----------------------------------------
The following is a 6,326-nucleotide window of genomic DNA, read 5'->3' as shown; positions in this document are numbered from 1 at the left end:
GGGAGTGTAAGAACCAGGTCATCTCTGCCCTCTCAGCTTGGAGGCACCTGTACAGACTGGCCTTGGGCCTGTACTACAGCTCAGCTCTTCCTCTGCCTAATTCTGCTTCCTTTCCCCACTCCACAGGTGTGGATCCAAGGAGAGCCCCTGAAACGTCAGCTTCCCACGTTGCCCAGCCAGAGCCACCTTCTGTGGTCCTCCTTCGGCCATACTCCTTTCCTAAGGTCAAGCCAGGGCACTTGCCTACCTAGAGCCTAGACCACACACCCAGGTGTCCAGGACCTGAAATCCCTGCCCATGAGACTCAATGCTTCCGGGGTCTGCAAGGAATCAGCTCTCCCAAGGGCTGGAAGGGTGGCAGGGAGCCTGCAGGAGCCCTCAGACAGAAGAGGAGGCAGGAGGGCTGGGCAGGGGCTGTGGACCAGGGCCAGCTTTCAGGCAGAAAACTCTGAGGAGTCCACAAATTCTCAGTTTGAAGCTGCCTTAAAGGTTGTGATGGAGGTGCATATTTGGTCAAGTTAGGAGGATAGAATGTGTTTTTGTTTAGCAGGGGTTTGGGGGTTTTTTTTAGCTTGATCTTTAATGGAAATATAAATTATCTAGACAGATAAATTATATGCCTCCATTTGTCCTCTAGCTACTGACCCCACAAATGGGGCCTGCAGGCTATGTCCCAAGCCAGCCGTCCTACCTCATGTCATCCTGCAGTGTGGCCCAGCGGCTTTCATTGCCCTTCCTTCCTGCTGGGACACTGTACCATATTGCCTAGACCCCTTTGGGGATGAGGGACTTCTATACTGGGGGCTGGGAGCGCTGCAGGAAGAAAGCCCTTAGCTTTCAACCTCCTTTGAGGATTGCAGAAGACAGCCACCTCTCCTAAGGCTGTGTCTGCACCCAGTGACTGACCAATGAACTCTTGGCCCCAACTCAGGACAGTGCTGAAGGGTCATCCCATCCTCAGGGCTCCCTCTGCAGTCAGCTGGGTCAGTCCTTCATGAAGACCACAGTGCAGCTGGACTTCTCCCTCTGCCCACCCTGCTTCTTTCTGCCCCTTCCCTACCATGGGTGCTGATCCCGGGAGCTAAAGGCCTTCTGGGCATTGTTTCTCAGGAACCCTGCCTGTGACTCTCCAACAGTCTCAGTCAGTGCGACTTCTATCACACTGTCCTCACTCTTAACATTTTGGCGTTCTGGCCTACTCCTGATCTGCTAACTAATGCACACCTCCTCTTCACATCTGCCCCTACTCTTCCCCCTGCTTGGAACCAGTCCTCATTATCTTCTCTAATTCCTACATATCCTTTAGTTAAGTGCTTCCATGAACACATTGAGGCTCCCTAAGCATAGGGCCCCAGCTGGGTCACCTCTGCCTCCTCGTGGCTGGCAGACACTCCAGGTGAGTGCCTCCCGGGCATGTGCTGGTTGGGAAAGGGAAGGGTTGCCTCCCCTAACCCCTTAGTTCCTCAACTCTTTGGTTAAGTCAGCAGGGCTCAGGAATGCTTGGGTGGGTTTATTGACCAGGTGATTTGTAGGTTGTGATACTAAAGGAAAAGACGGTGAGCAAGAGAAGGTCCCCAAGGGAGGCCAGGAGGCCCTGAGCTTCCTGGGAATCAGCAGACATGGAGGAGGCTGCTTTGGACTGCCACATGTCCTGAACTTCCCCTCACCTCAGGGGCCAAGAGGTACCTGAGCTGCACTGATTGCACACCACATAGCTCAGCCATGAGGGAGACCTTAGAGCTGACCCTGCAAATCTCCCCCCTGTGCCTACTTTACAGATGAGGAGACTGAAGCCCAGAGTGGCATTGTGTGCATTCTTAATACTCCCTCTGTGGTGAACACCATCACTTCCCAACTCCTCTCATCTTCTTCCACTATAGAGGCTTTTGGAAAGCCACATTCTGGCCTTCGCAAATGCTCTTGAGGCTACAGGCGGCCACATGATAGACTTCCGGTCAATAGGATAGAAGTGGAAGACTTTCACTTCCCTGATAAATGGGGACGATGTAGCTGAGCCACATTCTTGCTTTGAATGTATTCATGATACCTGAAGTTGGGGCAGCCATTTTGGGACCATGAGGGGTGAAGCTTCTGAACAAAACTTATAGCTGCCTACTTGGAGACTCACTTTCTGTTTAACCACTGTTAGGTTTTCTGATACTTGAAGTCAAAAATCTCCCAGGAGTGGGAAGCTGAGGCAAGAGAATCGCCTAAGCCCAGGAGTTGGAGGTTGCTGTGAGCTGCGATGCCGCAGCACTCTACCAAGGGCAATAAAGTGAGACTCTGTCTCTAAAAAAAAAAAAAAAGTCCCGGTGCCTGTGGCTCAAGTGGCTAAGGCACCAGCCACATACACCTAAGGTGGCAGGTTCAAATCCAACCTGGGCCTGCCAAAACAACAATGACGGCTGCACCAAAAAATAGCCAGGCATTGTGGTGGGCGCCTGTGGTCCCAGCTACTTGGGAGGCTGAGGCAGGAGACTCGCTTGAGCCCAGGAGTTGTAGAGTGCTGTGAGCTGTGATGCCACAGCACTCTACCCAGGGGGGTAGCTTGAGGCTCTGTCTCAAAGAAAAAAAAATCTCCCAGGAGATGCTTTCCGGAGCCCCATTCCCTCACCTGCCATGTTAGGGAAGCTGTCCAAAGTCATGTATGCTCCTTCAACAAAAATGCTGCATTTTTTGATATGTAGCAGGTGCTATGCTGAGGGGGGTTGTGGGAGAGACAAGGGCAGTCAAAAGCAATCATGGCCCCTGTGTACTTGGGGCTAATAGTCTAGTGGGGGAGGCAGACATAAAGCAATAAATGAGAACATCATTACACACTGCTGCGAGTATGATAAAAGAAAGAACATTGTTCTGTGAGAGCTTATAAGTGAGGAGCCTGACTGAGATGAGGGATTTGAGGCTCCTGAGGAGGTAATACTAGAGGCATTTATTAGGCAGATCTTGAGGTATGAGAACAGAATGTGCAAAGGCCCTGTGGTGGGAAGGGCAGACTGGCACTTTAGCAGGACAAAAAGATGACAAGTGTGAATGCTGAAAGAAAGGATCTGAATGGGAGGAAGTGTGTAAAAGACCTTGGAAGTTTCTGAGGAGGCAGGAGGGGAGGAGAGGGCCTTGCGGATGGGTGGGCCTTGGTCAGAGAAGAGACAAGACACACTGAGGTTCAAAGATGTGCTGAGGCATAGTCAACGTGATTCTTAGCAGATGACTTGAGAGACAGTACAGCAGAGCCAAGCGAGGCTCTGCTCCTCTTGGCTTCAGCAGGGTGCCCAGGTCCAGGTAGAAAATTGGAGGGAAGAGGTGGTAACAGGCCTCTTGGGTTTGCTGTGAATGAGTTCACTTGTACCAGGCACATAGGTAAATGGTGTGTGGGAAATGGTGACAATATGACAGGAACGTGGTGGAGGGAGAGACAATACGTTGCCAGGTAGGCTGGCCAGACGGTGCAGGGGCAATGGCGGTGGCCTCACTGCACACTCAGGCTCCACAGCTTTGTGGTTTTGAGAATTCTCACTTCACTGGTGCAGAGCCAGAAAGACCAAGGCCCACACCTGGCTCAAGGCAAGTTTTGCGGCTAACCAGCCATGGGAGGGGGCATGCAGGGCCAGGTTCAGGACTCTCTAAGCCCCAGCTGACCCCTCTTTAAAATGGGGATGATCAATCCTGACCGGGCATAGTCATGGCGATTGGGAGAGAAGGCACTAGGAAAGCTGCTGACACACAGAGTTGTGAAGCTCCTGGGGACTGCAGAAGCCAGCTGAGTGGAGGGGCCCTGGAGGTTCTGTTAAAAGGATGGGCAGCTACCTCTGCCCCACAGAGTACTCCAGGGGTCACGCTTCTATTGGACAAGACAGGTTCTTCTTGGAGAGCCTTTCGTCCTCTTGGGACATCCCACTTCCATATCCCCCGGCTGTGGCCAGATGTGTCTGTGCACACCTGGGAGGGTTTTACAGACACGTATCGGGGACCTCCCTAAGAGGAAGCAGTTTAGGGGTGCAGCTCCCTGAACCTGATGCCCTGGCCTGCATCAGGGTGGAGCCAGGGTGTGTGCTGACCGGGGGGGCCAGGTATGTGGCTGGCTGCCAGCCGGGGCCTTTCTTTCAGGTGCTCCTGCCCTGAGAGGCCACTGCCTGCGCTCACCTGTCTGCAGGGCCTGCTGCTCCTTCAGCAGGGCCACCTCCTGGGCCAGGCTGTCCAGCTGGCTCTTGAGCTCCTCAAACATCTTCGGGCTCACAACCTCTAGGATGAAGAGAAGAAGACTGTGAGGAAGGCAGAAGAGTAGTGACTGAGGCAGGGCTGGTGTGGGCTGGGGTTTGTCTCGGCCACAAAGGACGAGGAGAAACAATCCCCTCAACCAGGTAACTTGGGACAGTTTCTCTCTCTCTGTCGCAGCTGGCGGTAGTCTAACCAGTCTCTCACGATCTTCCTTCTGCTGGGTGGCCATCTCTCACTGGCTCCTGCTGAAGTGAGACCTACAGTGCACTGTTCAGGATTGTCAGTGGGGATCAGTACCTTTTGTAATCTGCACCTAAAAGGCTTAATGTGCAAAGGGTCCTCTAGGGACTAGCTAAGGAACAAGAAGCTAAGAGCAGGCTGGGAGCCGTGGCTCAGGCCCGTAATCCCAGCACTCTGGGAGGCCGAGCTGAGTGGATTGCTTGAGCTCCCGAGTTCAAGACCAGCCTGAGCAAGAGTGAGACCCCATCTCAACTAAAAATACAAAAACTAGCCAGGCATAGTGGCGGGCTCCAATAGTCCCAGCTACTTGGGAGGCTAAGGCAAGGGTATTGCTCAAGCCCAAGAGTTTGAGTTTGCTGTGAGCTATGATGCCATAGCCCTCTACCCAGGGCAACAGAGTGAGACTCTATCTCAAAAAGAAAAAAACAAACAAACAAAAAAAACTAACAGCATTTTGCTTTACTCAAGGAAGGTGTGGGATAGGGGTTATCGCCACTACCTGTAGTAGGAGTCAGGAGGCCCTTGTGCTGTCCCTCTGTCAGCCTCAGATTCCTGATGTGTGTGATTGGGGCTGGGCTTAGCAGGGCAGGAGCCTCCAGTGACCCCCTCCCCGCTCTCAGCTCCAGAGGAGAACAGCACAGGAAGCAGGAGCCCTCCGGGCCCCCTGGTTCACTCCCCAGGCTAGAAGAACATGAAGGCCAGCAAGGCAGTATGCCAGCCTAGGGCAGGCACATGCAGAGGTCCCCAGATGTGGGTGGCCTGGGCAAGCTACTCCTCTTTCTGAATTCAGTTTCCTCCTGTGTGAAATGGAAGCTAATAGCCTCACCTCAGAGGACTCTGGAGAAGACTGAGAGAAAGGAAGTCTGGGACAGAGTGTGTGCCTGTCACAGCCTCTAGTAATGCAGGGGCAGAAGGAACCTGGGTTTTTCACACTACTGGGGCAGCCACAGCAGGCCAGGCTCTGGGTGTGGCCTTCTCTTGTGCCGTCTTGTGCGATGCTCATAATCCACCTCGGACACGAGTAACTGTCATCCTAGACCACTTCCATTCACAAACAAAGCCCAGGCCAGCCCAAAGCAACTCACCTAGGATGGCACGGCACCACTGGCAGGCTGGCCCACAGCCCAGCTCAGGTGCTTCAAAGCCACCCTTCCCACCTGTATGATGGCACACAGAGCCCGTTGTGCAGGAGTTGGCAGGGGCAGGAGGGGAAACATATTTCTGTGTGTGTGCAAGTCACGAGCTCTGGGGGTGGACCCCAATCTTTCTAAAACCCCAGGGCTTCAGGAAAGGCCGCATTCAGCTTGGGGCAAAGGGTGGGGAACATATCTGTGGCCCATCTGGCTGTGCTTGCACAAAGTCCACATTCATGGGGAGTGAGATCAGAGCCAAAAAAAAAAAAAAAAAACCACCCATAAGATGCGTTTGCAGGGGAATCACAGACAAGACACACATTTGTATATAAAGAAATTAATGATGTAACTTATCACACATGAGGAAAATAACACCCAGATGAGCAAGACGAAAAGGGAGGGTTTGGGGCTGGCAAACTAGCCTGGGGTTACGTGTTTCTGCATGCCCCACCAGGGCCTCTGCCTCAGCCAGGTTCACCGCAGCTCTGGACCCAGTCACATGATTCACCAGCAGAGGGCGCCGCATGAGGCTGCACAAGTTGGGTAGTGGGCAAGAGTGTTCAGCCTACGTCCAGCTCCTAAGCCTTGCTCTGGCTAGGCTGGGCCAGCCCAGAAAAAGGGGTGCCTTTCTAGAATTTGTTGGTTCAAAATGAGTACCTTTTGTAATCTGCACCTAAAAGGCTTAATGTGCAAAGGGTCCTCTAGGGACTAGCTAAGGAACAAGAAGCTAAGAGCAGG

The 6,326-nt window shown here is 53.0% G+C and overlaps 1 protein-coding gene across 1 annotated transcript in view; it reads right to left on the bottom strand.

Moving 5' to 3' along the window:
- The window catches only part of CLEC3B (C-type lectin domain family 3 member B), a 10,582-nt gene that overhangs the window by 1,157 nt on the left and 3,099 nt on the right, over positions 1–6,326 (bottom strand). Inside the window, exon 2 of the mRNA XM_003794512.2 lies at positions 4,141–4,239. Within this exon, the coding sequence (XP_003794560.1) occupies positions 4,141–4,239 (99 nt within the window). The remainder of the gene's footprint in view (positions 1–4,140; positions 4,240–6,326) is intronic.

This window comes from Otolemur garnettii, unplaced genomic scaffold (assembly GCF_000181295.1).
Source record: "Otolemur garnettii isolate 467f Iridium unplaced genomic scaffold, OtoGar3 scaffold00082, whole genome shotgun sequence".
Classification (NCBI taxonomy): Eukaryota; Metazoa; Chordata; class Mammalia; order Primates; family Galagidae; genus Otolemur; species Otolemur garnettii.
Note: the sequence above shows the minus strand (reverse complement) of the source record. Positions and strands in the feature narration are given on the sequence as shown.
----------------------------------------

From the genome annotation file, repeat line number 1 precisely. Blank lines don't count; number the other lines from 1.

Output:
The following is a 6,326-nucleotide window of genomic DNA, read 5'->3' as shown; positions in this document are numbered from 1 at the left end: